CHICAGO — Math problems make more than a few students — and even teachers — sweat, but new brain research is providing insights into the earliest causes of the anxiety so often associated with mathematics.
Experts argue that “math anxiety” can bring about widespread, intergenerational discomfort with the subject, which could lead to anything from fewer students pursuing math and science careers to less public interest in financial markets.
“People are very happy to say they don’t like math,” said Sian L. Beilock, a University of Chicago psychology professor and the author of “Choke,” a 2010 book on brain responses to performance pressure. “No one walks around bragging that they can’t read, but it’s perfectly socially acceptable to say you don’t like math.”
Mathematics anxiety is more than just disliking math, however; someone with math anxiety feels negative emotions when engaging in an activity that requires numerical or math skills. In one forthcoming study by Beilock, simply suggesting to college students that they would be asked to take a math test triggered a stress response in the hypothalamus of students with high math anxiety.
Beilock and other experts at a Learning and the Brain conference held in Chicago earlier this month are searching for the earliest problems in a child’s math career that can grow into lifelong fears and difficulties. The conference, put on by the Needham, Mass.-based Public Information Resources, Inc., brought together several hundred educators and administrators with researchers in educational neuroscience and cognitive science.
Anxiety has become a hot topic in education research, as educators and policymakers become increasingly focused on test performance and more-intensive curricula, and neuroscience has begun to provide a window into how the brain responds to anxiety.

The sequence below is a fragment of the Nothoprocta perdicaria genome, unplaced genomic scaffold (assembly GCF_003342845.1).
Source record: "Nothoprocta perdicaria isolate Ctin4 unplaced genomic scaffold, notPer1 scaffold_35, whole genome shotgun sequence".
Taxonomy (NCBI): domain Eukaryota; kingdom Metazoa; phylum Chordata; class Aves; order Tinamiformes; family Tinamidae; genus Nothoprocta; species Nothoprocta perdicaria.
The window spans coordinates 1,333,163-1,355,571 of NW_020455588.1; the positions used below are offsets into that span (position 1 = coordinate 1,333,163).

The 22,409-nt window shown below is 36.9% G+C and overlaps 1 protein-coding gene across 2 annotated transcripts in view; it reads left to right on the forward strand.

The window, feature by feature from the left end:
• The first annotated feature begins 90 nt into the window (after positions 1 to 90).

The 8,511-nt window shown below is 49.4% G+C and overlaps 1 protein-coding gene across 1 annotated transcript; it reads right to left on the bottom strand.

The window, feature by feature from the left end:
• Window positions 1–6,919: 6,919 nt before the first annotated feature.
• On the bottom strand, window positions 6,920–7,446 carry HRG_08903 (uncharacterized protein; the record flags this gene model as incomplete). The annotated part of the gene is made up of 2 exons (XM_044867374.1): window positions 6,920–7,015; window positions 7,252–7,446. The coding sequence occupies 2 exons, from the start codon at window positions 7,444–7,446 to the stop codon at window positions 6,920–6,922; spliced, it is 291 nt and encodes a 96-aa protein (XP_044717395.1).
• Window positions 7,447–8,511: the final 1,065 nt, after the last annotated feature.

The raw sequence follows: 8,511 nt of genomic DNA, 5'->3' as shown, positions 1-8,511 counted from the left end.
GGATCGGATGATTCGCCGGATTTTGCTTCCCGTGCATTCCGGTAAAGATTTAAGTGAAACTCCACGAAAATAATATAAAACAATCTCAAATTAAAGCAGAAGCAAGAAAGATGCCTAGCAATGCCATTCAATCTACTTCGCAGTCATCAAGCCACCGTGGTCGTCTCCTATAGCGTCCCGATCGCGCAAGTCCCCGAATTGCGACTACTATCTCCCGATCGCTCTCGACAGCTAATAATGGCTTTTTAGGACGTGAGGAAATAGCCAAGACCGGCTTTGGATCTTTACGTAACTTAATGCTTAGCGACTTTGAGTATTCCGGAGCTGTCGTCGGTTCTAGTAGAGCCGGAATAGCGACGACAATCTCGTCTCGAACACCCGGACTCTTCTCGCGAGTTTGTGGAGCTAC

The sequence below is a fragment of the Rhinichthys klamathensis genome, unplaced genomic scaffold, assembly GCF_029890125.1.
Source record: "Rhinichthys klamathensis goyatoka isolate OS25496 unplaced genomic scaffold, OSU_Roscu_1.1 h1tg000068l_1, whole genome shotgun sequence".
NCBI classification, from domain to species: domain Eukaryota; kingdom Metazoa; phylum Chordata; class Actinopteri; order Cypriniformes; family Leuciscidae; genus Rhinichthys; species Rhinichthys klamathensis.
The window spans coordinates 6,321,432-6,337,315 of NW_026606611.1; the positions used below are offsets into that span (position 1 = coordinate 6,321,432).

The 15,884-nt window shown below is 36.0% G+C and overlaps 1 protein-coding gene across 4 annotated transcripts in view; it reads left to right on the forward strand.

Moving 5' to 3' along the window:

Anxiety can literally cut off the working memory needed to learn and solve problems, according to Dr. Judy Willis, a Santa Barbara, Calif.-based neurologist, former middle school teacher and author of the 2010 book “Learning to Love Math.”
When first taking in a problem, a student processes information through the amygdala, the brain’s emotional center, which then prioritizes information going to the prefrontal cortex, the part responsible for the brain’s working memory and critical thinking. During stress, there is more activity in the amygdala than the prefrontal cortex; even as minor a stressor as seeing a frowning face before answering a question can decrease a student’s ability to remember and respond accurately.
“When engaged in mathematical problem-solving, highly math-anxious individuals suffer from intrusive thoughts and ruminations,” said Daniel Ansari, the principal investigator for the Numerical Cognition Laboratory at the University of Western Ontario, in London, Ontario. “This takes up some of their processing and working memory. It’s very much as though individuals with math anxiety use up the brainpower they need for the problem” on worrying.
Moreover, a series of experiments at the Mangels Lab of Cognitive Neuroscience of Memory and Attention at Baruch College at the City University of New York suggests this stress reaction may hit hardest the students who might otherwise be the most enthusiastic about math.
Jennifer A. Mangels, the lab’s director, said she tested college students on math in either neutral situations or in ways designed to invoke anxiety, such as mentioning gender stereotypes about math ability to girls being tested, or telling students that their scores would be used to compare their math ability with others’.
Mangels found, in keeping with other research, that students tested in stressful situations had lower math performance. She also found that stress hit otherwise promising students the hardest.
In nonstressful tests, the students who most identified with math, defined as those who sought out more opportunities to learn within the math program, had the highest performance. While under stress, those same students performed worse than those who didn’t identify with the subject.
“We’re reducing the diagnostic ability of these tests by having students take them in a stressful situation,” Beilock agreed.